Senator Obama recognizes that abortion presents a profound moral challenge, tied in part to a loss of the sense of the sacredness of sex and lack of parental involvement. On the campaign trail he regularly calls on parents to turn off the television and has called on fathers to meet their family responsibilities. Regrettably, these clips are not included in your press releases.
Senator Obama has also reached out to Americans on both sides of this issue and embraces
practical proposals designed to reduce the number of abortions in this country, including
comprehensive health and sex education, better health care, economic support for women, and promoting alternatives like adoption.
Like other Americans, we have watched as many candidates brought to office on a so-called prolife platform insisted on policies that have left the lives of millions more of our brothers and
sisters at risk from war, uncontrolled pollution, deeper poverty, and growing economic
inequality.
Not this year. This year, there are many Catholics – Democrats, Republicans, and Independents – who won’t let that happen again.
We are proud to be counted among Senator Obama’s Catholic advisors. Collectively our
experience spans decades of scholarship and service working for and with the Catholic Church on the broad set of issues under the “consistent ethic of life.”
We were drawn into the campaign by Senator Obama’s vision for the common good, his
profound message of hope, and his ability to unite citizens across class, race, and even party
lines. We are excited about his promise as president, and we commend him to our fellow
Catholics.
Mr. Donohue, your work to fight legitimate cases of anti-Catholic bigotry in this country should
be applauded. But when you smear other Catholics with whom you disagree, you betray your
own cause. Our measure of what it means to be a “good” Catholic is not defined by the narrow pronouncements of partisan operatives; but rather by the rich teachings of our Church and our informed consciences.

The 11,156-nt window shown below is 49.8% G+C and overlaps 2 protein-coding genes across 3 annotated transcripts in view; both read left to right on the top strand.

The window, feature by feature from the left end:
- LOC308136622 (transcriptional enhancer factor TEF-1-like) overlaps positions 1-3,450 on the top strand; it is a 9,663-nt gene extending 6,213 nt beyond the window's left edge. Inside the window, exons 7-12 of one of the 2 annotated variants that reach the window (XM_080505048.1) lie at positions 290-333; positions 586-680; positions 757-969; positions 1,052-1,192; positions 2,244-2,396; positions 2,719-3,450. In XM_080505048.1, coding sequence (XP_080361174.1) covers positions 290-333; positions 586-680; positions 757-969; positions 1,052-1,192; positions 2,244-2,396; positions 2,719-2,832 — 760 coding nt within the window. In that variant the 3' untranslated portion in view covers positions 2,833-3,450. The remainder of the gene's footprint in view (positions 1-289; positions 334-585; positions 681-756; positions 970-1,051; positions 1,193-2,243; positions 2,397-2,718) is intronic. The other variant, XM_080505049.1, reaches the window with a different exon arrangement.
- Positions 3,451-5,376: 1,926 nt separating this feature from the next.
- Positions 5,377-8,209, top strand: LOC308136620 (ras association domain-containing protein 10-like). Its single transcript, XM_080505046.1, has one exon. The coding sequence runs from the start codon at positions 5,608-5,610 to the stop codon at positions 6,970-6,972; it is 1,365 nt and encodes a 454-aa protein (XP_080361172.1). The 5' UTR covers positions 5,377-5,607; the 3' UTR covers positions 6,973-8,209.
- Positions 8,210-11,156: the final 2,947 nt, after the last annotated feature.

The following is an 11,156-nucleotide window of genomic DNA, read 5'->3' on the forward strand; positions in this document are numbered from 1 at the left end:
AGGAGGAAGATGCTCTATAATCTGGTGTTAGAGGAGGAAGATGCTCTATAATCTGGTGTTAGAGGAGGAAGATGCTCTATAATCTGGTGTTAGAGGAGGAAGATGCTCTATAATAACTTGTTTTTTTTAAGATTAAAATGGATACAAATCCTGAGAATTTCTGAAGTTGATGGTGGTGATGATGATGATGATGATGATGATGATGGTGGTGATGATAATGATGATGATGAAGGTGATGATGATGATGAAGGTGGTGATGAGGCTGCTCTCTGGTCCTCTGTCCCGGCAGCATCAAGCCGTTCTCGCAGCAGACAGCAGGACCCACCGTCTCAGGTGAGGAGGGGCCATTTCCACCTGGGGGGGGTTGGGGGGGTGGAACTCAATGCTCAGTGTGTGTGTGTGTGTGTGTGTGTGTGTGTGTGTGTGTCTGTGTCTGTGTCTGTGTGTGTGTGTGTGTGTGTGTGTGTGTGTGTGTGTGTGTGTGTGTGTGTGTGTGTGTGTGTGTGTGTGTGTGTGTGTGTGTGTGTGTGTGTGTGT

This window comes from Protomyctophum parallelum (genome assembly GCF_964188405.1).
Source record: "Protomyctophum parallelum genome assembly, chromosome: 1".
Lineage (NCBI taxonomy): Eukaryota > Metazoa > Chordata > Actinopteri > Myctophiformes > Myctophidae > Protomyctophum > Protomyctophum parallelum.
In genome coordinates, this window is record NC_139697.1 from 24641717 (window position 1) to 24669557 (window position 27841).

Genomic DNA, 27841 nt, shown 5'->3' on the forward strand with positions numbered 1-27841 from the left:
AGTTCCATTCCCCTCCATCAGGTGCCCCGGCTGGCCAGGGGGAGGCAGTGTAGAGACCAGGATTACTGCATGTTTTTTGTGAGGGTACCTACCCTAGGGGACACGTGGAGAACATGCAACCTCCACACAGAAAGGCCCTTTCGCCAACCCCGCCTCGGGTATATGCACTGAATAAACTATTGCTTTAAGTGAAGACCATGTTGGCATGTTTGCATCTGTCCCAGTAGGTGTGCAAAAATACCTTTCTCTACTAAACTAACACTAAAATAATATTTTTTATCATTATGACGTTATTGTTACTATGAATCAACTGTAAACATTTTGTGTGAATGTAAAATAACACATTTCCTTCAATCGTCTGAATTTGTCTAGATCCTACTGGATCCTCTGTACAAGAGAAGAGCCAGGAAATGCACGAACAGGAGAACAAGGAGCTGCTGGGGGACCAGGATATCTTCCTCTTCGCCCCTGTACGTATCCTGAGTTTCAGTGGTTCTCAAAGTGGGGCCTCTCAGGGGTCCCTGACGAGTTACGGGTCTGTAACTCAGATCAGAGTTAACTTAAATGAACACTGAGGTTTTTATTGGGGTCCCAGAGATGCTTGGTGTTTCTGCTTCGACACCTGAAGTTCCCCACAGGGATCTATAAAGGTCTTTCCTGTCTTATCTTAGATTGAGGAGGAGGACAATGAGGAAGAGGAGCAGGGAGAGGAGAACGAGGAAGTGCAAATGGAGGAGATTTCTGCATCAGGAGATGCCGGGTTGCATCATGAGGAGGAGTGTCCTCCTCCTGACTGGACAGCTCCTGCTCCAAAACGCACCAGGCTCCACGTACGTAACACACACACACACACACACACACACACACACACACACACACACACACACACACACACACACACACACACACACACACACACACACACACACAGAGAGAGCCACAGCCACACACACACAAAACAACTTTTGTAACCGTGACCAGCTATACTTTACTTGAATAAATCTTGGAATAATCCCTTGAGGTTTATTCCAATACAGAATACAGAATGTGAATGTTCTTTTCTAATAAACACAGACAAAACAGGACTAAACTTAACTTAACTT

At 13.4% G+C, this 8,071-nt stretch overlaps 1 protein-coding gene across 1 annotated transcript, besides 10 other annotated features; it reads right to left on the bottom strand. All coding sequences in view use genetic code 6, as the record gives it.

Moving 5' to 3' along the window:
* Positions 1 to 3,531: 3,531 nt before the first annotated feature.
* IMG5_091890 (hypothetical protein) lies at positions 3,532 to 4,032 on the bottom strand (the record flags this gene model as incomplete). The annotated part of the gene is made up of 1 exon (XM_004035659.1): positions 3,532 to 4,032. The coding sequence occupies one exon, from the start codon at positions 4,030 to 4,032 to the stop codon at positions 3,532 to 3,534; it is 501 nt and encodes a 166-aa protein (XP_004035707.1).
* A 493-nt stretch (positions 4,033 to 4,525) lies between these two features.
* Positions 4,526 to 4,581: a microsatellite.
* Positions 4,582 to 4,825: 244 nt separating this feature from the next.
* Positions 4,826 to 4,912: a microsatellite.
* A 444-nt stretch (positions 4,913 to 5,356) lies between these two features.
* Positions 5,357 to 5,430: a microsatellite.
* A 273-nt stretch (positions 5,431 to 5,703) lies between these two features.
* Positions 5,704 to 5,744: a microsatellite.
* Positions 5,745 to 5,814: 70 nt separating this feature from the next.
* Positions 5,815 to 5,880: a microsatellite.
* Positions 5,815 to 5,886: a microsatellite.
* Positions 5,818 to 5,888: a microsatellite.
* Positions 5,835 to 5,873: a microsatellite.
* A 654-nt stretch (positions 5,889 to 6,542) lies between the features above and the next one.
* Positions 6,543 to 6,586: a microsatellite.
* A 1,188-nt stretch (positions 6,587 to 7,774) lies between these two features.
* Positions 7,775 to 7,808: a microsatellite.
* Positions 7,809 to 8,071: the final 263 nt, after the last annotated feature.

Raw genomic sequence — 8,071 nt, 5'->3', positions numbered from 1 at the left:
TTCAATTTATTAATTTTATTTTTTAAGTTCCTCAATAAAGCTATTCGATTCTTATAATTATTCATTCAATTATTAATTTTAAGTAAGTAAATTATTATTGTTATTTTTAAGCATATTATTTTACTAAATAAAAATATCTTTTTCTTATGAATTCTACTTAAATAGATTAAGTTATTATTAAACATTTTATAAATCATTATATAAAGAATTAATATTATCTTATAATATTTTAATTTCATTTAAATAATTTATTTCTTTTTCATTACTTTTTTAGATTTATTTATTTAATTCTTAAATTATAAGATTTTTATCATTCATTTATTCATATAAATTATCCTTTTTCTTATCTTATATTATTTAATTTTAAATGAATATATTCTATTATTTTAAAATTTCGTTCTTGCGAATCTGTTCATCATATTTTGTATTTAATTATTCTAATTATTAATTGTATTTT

Sincerely,
Former Congressman Tim Roemer of Indiana
Sr. Catherine Pinkerton, Congregation of St. Joseph
Governor Jim Doyle of Wisconsin
Governor Kathleen Sebelius of Kansas
Senator Christopher J. Dodd of Connecticut
Senator Edward M. Kennedy of Massachusetts
Senator John Kerry of Massachusetts
Senator Patrick Leahy of Vermont
Representative Xavier Becerra of California
Representative Lacy Clay of Missouri
Representative Rosa DeLauro of Connecticut
Representative Anna Eshoo of California
Representative Raúl M. Grijalva of Arizona
Representative George Miller of California
Representative Linda Sanchez of California
Mary Jo Bane, Professor, Harvard Kennedy School
Nicholas P. Cafardi, Catholic Author and Scholar, Pittsburgh, PA
Lisa Sowle Cahill, Professor of Theology, Boston College
Tom Chabolla, Assistant to the President, Service Employees International Union
M. Shawn Copeland, Associate Professor of Theology, Boston College
Ron Cruz, Leadership Development Consultant, Burke, VA
Sharon Daly, Social Justice Advocate, Knoxville, MD
Richard Gaillardetz, Murray/Bacik Professor of Catholic Studies, University of Toledo
Grant Gallicho, Associate Editor, Commonweal Magazine
Margaret Gannon, IHM, A Sister of the Immaculate Heart of Mary, Scranton, PA
Don Guter, Judge Advocate General of the Navy (2000-2002); Rear Admiral, Judge Advocate
General’s Corps, U.S. Navy (Ret.), Pittsburgh, PA
Teresa Heinz, Chairman, Heinz Family Philanthropies
Cathleen Kaveny, Professor of Law and Professor of Theology, University of Notre Dame
Victoria Reggie Kennedy, President, Common Sense About Kids and Guns
Peggy Kerry, Independent Consultant, New York, NY
Jim Kesteloot, President and Executive Director, Chicago Lighthouse
Vincent Miller, Associate Professor of Theology, Georgetown University
David O’Brien, Loyola Professor of Catholic Studies at the College of the Holy Cross
Reverend Michael Pfleger, Pastor of Faith Community of St. Sabina, Chicago, IL
Sr. Jamie Phelps, O.P., Director and Professor of Theology, Institute for Black Catholic Studies, Xavier University
Peter Quaranto, Senior Researcher and Conflict Analyst, Resolve Uganda (Notre Dame Class of
2006)
Dave Robinson, International Peace Advocate, Erie, Pennsylvania
Vincent Rougeau, Associate Professor of Law, University of Notre Dame
Mary Wright, Inter-Faith Liaison, Louisville, KY